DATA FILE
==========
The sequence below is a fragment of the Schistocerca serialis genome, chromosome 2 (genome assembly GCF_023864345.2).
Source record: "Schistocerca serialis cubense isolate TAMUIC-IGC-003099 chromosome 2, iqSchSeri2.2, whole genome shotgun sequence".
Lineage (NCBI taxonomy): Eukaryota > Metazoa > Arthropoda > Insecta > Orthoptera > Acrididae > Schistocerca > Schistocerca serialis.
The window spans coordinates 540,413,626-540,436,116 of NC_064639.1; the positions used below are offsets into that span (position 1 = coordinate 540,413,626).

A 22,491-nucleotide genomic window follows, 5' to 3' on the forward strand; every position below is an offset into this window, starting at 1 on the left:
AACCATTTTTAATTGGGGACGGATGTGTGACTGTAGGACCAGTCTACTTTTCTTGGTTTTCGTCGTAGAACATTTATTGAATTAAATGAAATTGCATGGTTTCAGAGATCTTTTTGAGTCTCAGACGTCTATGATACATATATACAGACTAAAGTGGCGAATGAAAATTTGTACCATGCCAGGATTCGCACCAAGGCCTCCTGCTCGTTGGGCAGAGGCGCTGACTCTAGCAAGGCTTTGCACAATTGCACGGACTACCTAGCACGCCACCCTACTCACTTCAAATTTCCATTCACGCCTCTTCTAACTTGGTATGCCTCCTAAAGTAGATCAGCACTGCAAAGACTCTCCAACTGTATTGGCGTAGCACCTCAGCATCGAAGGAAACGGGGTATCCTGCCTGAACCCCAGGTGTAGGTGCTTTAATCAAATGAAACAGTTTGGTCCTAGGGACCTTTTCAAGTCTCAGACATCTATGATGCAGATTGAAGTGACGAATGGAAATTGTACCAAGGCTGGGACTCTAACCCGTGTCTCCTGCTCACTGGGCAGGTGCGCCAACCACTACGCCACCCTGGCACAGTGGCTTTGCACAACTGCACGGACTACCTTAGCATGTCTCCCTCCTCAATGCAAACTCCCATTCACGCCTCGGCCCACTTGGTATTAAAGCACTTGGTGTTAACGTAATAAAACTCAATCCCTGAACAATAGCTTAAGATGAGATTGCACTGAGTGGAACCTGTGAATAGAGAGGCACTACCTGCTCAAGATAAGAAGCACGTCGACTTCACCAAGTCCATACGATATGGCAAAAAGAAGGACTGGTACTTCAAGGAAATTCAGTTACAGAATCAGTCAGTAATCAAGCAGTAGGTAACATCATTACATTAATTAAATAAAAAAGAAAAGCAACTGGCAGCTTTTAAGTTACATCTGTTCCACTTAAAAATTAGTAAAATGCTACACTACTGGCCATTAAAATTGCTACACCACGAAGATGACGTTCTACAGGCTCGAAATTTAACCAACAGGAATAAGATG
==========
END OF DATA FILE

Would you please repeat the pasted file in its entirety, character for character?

The sequence below is a fragment of the Schistocerca serialis genome, chromosome 2 (genome assembly GCF_023864345.2).
Source record: "Schistocerca serialis cubense isolate TAMUIC-IGC-003099 chromosome 2, iqSchSeri2.2, whole genome shotgun sequence".
Lineage (NCBI taxonomy): Eukaryota > Metazoa > Arthropoda > Insecta > Orthoptera > Acrididae > Schistocerca > Schistocerca serialis.
The window spans coordinates 540,413,626-540,436,116 of NC_064639.1; the positions used below are offsets into that span (position 1 = coordinate 540,413,626).

A 22,491-nucleotide genomic window follows, 5' to 3' on the forward strand; every position below is an offset into this window, starting at 1 on the left:
AACCATTTTTAATTGGGGACGGATGTGTGACTGTAGGACCAGTCTACTTTTCTTGGTTTTCGTCGTAGAACATTTATTGAATTAAATGAAATTGCATGGTTTCAGAGATCTTTTTGAGTCTCAGACGTCTATGATACATATATACAGACTAAAGTGGCGAATGAAAATTTGTACCATGCCAGGATTCGCACCAAGGCCTCCTGCTCGTTGGGCAGAGGCGCTGACTCTAGCAAGGCTTTGCACAATTGCACGGACTACCTAGCACGCCACCCTACTCACTTCAAATTTCCATTCACGCCTCTTCTAACTTGGTATGCCTCCTAAAGTAGATCAGCACTGCAAAGACTCTCCAACTGTATTGGCGTAGCACCTCAGCATCGAAGGAAACGGGGTATCCTGCCTGAACCCCAGGTGTAGGTGCTTTAATCAAATGAAACAGTTTGGTCCTAGGGACCTTTTCAAGTCTCAGACATCTATGATGCAGATTGAAGTGACGAATGGAAATTGTACCAAGGCTGGGACTCTAACCCGTGTCTCCTGCTCACTGGGCAGGTGCGCCAACCACTACGCCACCCTGGCACAGTGGCTTTGCACAACTGCACGGACTACCTTAGCATGTCTCCCTCCTCAATGCAAACTCCCATTCACGCCTCGGCCCACTTGGTATTAAAGCACTTGGTGTTAACGTAATAAAACTCAATCCCTGAACAATAGCTTAAGATGAGATTGCACTGAGTGGAACCTGTGAATAGAGAGGCACTACCTGCTCAAGATAAGAAGCACGTCGACTTCACCAAGTCCATACGATATGGCAAAAAGAAGGACTGGTACTTCAAGGAAATTCAGTTACAGAATCAGTCAGTAATCAAGCAGTAGGTAACATCATTACATTAATTAAATAAAAAAGAAAAGCAACTGGCAGCTTTTAAGTTACATCTGTTCCACTTAAAAATTAGTAAAATGCTACACTACTGGCCATTAAAATTGCTACACCACGAAGATGACGTTCTACAGGCTCGAAATTTAACCAACAGGAATAAGATG